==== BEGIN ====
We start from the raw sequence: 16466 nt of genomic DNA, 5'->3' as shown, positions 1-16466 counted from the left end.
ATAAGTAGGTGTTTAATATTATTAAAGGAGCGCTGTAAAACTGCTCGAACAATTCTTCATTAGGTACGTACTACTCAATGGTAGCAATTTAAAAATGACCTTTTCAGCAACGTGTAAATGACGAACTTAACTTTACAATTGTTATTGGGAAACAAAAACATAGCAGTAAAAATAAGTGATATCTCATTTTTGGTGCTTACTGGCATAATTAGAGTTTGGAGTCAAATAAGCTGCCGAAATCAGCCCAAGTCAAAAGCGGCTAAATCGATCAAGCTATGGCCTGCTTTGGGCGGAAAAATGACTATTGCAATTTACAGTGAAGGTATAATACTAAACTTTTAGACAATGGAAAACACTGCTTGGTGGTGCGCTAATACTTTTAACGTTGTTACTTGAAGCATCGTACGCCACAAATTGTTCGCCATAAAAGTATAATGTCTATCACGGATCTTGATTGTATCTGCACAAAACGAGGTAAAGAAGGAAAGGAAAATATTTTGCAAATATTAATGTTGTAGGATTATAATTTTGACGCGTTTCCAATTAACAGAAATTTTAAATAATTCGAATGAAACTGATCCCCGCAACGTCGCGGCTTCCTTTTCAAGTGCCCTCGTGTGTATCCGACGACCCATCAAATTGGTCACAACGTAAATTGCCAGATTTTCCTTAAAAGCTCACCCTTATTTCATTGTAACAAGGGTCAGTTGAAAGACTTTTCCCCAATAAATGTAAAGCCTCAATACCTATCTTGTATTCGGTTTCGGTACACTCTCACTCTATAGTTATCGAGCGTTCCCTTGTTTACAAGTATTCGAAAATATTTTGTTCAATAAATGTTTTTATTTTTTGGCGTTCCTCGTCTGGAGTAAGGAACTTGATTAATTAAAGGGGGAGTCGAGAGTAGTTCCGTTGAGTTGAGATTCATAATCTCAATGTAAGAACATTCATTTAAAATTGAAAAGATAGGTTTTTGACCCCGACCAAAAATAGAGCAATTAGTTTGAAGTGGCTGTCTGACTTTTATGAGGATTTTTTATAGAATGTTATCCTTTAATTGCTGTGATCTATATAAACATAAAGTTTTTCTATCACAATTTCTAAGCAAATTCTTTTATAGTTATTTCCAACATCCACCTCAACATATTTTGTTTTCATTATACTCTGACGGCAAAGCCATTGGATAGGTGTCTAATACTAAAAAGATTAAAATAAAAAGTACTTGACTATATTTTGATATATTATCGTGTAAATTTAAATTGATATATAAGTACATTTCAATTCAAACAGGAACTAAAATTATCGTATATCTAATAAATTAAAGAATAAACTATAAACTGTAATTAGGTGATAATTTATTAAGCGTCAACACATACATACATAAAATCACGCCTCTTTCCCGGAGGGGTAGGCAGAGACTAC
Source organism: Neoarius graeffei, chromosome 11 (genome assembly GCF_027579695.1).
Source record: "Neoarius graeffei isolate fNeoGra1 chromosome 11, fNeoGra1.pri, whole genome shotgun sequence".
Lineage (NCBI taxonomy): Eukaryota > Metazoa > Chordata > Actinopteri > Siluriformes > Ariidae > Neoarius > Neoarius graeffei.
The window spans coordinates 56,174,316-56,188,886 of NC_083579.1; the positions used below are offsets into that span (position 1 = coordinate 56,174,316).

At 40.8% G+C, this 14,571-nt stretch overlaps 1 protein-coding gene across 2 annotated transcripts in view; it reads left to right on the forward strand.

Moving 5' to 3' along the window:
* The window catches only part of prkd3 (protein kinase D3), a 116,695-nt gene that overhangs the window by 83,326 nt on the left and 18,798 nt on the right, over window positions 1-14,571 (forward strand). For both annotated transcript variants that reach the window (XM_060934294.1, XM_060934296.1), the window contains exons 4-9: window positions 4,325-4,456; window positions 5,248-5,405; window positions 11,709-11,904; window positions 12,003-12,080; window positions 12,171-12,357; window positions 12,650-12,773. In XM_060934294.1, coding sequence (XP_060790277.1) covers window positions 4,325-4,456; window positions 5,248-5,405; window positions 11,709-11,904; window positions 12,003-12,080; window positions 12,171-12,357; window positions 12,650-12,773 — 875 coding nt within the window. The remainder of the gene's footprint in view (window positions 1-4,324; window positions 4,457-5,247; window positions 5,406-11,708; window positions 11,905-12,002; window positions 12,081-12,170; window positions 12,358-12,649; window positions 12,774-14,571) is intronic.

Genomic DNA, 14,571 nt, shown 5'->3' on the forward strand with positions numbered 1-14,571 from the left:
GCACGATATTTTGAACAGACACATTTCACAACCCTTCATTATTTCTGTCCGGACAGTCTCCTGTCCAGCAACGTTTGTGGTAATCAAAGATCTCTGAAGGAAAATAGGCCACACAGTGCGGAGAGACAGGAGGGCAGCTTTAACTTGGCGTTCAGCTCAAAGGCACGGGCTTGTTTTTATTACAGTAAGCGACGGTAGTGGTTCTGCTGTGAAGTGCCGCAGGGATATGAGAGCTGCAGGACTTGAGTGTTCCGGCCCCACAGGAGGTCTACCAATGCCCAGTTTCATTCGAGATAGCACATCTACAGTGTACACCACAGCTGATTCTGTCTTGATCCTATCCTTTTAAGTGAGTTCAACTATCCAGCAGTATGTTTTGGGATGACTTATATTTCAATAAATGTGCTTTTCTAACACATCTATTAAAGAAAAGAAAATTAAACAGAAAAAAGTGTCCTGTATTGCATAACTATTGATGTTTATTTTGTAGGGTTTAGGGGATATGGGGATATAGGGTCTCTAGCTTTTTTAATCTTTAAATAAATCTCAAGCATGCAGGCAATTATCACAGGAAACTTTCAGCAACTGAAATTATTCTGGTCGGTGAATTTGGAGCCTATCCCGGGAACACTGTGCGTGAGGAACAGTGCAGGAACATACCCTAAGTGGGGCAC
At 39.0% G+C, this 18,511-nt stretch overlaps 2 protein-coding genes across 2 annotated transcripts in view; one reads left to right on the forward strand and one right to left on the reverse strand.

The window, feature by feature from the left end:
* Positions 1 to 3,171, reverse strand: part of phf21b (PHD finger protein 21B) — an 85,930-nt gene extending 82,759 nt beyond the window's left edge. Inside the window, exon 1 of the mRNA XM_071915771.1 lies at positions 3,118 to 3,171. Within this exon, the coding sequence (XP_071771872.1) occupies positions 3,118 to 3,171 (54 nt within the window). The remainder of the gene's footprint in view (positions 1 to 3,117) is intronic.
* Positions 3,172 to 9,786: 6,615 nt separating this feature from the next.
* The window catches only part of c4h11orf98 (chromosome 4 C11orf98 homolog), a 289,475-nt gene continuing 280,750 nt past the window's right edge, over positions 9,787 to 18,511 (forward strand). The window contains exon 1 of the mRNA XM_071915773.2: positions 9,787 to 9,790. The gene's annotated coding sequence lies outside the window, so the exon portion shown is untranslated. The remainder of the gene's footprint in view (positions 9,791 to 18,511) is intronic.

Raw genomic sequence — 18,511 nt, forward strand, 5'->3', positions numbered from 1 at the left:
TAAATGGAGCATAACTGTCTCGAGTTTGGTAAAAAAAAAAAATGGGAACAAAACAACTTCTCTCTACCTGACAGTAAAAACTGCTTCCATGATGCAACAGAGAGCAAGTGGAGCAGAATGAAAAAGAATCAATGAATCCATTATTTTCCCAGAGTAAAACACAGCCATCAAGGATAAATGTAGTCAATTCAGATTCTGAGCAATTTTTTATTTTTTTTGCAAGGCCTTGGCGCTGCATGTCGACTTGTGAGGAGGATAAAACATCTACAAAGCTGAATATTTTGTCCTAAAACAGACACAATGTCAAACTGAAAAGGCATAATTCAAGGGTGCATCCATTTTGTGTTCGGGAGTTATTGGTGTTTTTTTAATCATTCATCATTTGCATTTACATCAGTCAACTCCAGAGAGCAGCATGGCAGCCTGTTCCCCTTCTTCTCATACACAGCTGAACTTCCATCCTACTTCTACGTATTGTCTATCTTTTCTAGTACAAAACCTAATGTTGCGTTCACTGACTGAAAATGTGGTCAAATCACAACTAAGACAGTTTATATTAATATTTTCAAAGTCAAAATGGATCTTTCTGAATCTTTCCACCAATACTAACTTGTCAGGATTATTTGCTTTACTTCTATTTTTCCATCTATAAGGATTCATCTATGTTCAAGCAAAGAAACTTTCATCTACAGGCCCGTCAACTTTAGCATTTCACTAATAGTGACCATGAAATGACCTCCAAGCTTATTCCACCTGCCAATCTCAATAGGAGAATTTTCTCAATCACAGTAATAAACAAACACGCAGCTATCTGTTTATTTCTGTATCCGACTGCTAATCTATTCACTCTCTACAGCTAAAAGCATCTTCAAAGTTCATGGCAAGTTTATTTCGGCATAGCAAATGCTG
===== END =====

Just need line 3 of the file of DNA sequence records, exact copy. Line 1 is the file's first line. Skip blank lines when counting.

Source organism: Neoarius graeffei, chromosome 11 (genome assembly GCF_027579695.1).